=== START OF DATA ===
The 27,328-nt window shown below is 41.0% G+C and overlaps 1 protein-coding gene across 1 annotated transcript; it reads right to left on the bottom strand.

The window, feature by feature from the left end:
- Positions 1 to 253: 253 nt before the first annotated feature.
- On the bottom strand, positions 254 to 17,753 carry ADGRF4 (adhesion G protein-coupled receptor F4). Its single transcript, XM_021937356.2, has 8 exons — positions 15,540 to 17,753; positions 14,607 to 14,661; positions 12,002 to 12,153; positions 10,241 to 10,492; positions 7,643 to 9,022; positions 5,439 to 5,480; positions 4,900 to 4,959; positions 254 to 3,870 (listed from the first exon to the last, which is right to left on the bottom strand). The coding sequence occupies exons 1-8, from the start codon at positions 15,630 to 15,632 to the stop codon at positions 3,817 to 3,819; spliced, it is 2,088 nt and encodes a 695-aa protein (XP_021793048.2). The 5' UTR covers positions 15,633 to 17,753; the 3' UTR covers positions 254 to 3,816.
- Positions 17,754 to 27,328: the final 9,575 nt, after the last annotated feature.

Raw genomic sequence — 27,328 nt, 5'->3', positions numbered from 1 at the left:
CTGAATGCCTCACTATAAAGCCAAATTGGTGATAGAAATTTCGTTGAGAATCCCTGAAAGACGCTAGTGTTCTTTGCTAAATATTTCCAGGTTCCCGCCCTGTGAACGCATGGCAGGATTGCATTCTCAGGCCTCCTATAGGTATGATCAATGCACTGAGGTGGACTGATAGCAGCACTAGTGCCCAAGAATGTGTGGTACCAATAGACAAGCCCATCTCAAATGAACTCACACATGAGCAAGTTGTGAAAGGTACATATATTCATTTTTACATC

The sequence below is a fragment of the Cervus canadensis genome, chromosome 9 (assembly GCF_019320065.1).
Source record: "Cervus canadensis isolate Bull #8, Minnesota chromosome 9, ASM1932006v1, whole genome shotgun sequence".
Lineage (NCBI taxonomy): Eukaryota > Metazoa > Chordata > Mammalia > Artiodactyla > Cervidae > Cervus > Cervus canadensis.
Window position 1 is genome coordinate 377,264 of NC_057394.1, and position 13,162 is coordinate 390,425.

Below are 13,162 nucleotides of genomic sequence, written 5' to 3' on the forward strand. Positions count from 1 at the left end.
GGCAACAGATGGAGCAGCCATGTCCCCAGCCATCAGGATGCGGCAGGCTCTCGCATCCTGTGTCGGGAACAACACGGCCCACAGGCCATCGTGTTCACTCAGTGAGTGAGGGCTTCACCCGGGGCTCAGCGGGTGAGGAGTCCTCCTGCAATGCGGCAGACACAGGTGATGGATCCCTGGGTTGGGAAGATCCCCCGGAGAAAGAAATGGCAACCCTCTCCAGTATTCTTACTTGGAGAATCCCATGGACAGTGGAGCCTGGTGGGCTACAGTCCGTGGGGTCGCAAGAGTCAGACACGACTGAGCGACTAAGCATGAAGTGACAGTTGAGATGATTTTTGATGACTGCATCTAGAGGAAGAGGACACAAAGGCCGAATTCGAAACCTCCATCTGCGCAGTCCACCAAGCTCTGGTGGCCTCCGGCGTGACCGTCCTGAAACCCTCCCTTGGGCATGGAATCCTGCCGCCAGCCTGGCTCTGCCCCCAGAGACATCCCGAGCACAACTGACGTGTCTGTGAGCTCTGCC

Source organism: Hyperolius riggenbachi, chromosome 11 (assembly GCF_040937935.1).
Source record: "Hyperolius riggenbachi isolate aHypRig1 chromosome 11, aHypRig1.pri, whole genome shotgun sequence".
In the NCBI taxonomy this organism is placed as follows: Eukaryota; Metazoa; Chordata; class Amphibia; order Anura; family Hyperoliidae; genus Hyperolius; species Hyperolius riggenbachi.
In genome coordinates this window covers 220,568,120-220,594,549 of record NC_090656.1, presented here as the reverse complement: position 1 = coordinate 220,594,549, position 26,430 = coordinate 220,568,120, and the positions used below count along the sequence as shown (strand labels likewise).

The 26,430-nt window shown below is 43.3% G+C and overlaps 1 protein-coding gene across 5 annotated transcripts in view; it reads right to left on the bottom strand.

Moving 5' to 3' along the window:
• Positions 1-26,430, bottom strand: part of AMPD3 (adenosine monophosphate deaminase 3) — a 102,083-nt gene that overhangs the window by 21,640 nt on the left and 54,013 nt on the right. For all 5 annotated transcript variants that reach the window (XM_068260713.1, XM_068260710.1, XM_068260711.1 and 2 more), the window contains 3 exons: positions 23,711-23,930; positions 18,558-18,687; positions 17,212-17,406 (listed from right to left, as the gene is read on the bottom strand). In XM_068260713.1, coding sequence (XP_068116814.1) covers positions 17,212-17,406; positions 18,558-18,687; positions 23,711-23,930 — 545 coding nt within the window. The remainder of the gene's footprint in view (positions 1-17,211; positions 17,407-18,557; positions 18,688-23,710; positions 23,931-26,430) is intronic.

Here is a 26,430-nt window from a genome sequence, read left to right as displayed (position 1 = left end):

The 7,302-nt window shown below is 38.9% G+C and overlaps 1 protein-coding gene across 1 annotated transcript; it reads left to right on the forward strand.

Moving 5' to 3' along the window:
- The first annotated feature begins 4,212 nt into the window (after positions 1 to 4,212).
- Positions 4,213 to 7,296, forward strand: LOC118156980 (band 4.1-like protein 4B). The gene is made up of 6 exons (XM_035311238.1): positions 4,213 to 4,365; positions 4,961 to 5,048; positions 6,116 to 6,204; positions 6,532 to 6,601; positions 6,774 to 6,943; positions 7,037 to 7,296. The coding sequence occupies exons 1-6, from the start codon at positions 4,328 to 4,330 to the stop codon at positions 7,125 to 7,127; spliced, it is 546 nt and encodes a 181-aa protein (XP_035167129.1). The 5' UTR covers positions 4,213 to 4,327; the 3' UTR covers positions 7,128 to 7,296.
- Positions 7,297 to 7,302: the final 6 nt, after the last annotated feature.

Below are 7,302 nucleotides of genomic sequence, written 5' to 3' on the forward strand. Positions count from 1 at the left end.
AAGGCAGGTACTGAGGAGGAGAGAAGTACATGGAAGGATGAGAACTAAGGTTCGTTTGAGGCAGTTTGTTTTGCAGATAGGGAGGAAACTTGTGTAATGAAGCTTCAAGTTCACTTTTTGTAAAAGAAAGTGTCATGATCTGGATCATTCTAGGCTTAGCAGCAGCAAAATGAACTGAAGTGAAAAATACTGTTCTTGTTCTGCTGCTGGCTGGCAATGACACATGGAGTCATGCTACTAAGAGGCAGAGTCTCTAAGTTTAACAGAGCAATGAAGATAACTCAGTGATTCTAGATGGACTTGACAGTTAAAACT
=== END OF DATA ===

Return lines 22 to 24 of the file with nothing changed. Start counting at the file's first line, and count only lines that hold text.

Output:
The 7,302-nt window shown below is 38.9% G+C and overlaps 1 protein-coding gene across 1 annotated transcript; it reads left to right on the forward strand.

Moving 5' to 3' along the window:
- The first annotated feature begins 4,212 nt into the window (after positions 1 to 4,212).